Equal Opportunities for All? – A Critical Analysis of Mexico’s Oportunidades
IDS Working Paper 413
Download this publication (185KB)
In this paper we challenge the theory of change behind the Mexican Conditional Cash Transfer Programme Oportunidades, by questioning whether it sufficiently addresses the structural factors that prevent its poorest group of beneficiaries, indigenous people, from climbing out of poverty. Conditional cash transfer programmes like Oportunidades make cash transfers conditional upon school attendance and accessing health care services. The theory of change is based on the human capital theory and predicated on individualistic understandings of poverty, assuming that higher levels of education will ultimately translate into higher salaries and better jobs and thus break the intergenerational transmission of poverty.
We argue that the particular situation of indigenous people poses programme-specific and structural constraints on the 'one-size-fits-all' application of Oportunidades and challenges its theory of change, thereby compromising its effectiveness in both the short-term and long-run. The remoteness of indigenous communities and the higher levels of marginalisation compromise Oportunidades' performance in terms of coverage, outreach and targeting for indigenous people and may exacerbate and reinforce the groups' marginalised and disadvantaged positions in comparison to the non-indigenous population. One of the shortcomings of the programme's theory of change is an insufficient focus on constraining factors in the market, unequal access to good quality education and health care services, as well as different capital and asset levels of individuals who enter the job market. Higher levels of human capital can be an important condition to achieve higher levels of income, but unequal opportunity structures may seriously inhibit the successful progression out of poverty for different groups of poor people.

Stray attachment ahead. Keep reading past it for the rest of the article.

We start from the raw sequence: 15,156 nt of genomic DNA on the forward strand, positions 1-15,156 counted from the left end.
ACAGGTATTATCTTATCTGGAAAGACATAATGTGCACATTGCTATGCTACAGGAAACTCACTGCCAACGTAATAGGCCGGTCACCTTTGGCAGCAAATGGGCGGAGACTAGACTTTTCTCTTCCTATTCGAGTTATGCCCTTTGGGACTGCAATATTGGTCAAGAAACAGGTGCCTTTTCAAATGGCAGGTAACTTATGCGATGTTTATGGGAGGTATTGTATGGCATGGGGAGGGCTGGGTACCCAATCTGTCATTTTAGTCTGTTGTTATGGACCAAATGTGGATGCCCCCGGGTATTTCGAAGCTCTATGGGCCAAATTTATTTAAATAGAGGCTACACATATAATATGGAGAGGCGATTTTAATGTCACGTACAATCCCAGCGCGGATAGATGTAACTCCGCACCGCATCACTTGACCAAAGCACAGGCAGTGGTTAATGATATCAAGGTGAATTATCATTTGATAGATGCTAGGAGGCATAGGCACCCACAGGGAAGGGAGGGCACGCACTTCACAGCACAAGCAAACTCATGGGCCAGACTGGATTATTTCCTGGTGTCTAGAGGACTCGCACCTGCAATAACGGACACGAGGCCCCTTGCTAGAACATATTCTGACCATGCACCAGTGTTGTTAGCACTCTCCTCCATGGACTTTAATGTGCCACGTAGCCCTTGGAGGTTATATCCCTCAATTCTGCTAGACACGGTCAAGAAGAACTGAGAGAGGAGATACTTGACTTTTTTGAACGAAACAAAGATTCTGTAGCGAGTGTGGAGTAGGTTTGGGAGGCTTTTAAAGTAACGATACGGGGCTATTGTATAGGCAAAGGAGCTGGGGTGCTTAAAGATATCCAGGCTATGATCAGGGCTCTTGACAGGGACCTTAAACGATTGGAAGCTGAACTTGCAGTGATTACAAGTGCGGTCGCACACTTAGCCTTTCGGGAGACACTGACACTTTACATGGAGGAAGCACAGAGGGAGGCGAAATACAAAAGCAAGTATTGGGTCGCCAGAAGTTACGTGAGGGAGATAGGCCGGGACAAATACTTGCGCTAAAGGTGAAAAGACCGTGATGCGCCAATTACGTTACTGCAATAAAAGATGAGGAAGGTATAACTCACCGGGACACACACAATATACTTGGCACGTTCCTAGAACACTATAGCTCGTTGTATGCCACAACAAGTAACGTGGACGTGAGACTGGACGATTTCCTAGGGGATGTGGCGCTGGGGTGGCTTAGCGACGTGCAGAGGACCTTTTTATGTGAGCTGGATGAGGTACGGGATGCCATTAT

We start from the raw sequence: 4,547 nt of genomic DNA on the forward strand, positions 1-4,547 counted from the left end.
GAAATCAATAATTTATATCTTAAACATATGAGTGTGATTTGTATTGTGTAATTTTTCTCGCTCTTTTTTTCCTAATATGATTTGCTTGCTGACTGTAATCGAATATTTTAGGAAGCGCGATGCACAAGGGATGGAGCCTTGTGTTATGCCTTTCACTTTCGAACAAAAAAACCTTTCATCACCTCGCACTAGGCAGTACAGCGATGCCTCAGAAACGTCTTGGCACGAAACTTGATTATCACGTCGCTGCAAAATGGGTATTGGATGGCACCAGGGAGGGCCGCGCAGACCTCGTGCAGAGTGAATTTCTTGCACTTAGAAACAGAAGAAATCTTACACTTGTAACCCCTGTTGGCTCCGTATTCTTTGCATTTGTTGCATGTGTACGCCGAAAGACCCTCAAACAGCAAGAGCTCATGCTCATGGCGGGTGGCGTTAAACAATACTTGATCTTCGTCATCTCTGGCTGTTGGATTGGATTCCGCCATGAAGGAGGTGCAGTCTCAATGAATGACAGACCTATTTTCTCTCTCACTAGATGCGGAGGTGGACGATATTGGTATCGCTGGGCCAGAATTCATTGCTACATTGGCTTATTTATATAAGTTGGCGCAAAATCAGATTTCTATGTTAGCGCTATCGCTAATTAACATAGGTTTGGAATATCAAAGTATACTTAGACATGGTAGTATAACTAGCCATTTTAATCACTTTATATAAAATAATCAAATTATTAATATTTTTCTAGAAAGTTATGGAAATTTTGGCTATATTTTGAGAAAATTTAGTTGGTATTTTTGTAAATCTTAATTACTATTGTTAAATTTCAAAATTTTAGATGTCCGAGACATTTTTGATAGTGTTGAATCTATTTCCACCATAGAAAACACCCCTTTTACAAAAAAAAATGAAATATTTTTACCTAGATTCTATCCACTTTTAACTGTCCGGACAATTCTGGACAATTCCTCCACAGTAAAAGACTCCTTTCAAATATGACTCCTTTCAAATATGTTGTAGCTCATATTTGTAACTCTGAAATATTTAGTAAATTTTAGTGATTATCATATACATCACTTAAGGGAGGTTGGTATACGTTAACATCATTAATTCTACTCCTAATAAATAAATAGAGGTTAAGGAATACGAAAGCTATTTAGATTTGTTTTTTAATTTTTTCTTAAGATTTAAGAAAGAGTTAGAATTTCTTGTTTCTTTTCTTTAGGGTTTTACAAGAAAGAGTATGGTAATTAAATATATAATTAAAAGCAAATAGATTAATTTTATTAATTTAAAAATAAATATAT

Oportunidades has had remarkable positive impacts, such as increasing school attendance and facilitating access to health care services for the poor. But in order to be transformative, it needs to be responsive to particular vulnerabilities and it needs to address the underlying causes of poverty.